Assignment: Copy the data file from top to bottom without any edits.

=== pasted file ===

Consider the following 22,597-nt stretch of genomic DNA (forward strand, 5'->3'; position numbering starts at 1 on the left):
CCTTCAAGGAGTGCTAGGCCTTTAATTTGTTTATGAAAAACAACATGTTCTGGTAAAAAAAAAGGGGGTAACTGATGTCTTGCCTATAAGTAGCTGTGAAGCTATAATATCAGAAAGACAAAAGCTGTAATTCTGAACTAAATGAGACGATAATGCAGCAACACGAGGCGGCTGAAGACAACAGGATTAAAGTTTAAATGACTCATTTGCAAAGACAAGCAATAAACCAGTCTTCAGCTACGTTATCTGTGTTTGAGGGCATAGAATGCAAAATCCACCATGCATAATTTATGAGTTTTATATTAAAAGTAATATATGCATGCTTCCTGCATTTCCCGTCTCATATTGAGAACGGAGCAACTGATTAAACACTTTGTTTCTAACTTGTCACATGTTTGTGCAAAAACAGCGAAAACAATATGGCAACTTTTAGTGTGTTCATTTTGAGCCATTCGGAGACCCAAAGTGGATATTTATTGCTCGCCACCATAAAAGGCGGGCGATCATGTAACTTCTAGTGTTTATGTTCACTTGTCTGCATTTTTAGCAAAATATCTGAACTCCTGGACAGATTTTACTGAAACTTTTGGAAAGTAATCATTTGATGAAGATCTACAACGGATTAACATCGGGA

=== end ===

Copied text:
Consider the following 22,597-nt stretch of genomic DNA (forward strand, 5'->3'; position numbering starts at 1 on the left):
CCTTCAAGGAGTGCTAGGCCTTTAATTTGTTTATGAAAAACAACATGTTCTGGTAAAAAAAAAGGGGGTAACTGATGTCTTGCCTATAAGTAGCTGTGAAGCTATAATATCAGAAAGACAAAAGCTGTAATTCTGAACTAAATGAGACGATAATGCAGCAACACGAGGCGGCTGAAGACAACAGGATTAAAGTTTAAATGACTCATTTGCAAAGACAAGCAATAAACCAGTCTTCAGCTACGTTATCTGTGTTTGAGGGCATAGAATGCAAAATCCACCATGCATAATTTATGAGTTTTATATTAAAAGTAATATATGCATGCTTCCTGCATTTCCCGTCTCATATTGAGAACGGAGCAACTGATTAAACACTTTGTTTCTAACTTGTCACATGTTTGTGCAAAAACAGCGAAAACAATATGGCAACTTTTAGTGTGTTCATTTTGAGCCATTCGGAGACCCAAAGTGGATATTTATTGCTCGCCACCATAAAAGGCGGGCGATCATGTAACTTCTAGTGTTTATGTTCACTTGTCTGCATTTTTAGCAAAATATCTGAACTCCTGGACAGATTTTACTGAAACTTTTGGAAAGTAATCATTTGATGAAGATCTACAACGGATTAACATCGGGA